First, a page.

Tuesday, September 20, 2016

Tuesday Tips #7 - Keepin' it Cold

There is not a cruiser on the planet that doesn't hate their top-opening fridge. They're hard to organize and inevitably the thing you need is on the bottom. While I've solved some of those issues with the Beer Tubes and Beer Box, the one thing I've had problems with is the loss of cold through the top lids. I've tried a bunch of different seals and I've insulate the lids with extra styrofoam board, but after a sundowner discussion with another cruiser I decided to try a different approach. I bought a memory foam kitchen mat and cut it to fit the top of the fridge. I lay it out on top at night or if we're going to be gone for the day, but since it's kind of a pain to get it on and off, I don't leave it there during the day when we're in and out of the fridge a lot. It has made a substantial difference in how cold the interior of the fridge stays. When we're on the dock and have air conditioning like this summer we won't use it much, but when we're on the anchor and in warm weather I suspect it will be use all the time. When it's not in use, it rolls up and stows nicely in the aft cabin. Not bad for a $20 investment.

Tuesday, September 13, 2016

Tuesday Tips #6 - The Greening of Crusing

You know how the doc is always trying to tell you that green leafy things are healthy for you? Well, it turns out that's true in more than one way. According to a study done by NASA, it turns out that many common house plants remove toxins from the air in enclosed spaces. And whether or not you see any personal results in the toxin department, looking at a plant is known to have a calming effect. We have an English Ivy onboard that we've had almost since we bought the boat, one we've named Starbuck. Whether or not he actually removes any toxins, Starbuck has become a mascot of sorts. He started out life as a $1.25 tiny pot from Wal-mart and has since spawned several young'ns that are living on other boats. So dust off your green thumb and give it a try!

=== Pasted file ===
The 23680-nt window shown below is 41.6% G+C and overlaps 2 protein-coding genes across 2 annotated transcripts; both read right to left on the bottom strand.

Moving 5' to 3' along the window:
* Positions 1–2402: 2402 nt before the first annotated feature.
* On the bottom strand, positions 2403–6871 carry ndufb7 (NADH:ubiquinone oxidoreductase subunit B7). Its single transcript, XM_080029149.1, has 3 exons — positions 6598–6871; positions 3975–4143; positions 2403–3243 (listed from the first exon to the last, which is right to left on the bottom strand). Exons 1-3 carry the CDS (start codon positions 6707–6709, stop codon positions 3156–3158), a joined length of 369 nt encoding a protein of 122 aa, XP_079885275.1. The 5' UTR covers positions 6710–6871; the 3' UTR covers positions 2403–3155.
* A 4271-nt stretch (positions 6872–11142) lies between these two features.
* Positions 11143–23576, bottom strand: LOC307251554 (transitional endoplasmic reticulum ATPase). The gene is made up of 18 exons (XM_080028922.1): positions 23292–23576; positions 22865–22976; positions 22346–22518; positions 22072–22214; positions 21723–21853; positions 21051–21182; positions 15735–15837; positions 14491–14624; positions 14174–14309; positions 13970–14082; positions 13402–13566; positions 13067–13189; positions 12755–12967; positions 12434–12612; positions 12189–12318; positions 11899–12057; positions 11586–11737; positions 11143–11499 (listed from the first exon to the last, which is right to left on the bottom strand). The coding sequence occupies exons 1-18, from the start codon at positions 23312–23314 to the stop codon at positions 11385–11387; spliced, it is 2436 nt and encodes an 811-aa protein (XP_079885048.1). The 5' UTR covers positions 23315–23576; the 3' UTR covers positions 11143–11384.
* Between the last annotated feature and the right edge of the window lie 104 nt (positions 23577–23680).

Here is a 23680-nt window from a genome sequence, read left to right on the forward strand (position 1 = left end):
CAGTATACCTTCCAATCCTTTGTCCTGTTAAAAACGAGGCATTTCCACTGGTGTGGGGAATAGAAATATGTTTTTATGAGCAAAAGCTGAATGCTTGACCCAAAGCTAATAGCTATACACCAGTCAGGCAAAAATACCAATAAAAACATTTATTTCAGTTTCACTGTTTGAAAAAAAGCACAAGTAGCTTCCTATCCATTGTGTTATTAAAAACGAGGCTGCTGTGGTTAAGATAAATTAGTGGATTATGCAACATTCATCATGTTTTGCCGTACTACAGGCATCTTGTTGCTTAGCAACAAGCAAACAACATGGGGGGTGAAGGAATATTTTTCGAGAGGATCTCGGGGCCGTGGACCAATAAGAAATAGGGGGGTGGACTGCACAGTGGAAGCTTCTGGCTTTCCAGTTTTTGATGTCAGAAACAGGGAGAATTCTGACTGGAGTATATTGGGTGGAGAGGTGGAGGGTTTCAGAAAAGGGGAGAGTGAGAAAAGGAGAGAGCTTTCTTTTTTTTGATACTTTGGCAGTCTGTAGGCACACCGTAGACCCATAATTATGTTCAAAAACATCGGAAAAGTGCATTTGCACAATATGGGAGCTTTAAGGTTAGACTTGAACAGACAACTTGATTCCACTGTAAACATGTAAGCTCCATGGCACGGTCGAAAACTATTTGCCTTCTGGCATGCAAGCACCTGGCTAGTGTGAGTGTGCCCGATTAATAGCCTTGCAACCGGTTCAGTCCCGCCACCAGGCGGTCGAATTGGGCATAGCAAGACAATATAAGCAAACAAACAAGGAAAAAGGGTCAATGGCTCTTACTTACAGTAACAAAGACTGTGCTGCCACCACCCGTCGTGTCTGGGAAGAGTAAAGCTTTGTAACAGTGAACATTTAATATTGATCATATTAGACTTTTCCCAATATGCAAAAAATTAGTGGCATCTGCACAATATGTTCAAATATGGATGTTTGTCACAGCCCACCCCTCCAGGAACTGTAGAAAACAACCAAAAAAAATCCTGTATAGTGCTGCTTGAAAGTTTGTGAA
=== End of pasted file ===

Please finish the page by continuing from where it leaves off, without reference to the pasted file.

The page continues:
Tuesday, September 6, 2016

Tuesday Tips #5 - Coffee Stains and Stainless

I don't know about you, but I've just about finished converting all of our drinkware to stainless steel. We have the Thermos brand coffee mugs that keep things either hot or cold for hours on end, and the Thermos brand cold drink 16 oz thermos and our giant stainless tall cups for when we're underway. The problem with all of this stainless is that coffee and tea do, in fact, stain it. While I have one of those nifty long-handled brushes to reach down into these narrow-mouthed, tall cups, it just doesn't get rid of the deep-down stains that accumulate over time. The best solution I've found so far is to fill them up with hot water, plop in two denture cleaning tablets, and let them sit overnight. In the morning, wash with soapy water as usual and the cups will look brand new inside. This works great for porcelain cups as well but we don't have any on the boat due to breakage risks. The denture tablets work on pretty much anything stainless, including pots and pans that might have discolored from something you cooked. I usually just buy the store brand, but any of the ones in your local store or on Amazon will work.

Tuesday, August 30, 2016

Tuesday Tips #4 - Trashy Talk

Tuesday Tips #4 - Trashy Talk

One of the biggest challenges in living on a boat is trash. If you're underway on an extended voyage, or if you're in the islands where it might be a week till you get somewhere that has trash pickup, storing your trash can be a challenge. On Kintala we've come up with a method that helps us deal with it.

  1. We deal with as much trash as possible before we leave the store parking lot or dinghy dock. We remove anything from cardboard boxes - cereal, crackers, bacon, soda - if it comes in a cardboard box it gets removed and the boxes tossed. Even in the States we bring our cart out of the store, park it right by the trash or recycling bins, and go to work. Anything that can be bought in bulk and stored in reusable containers is great - flour, sugar, oats, pasta.
  2. We transfer milk from the plastic container into quart stainless bottles. It's easier to get to the milk (which is usually on the bottom) if you're only trying to pull out a narrow quart jug instead of a full gallon jug. It also gives us the opportunity to recycle the plastic jug while we're near trash rather than carrying it with us.
  3. Anything that can be washed, dried, and squashed is then stowed in a dry trash bag - glass bottles, tin cans (flattened), aluminum cans, plastic jars and bottles, paper, cardboard. The dry bag can be stored anywhere in the boat, even on the aft berth, without fear of odor or drips.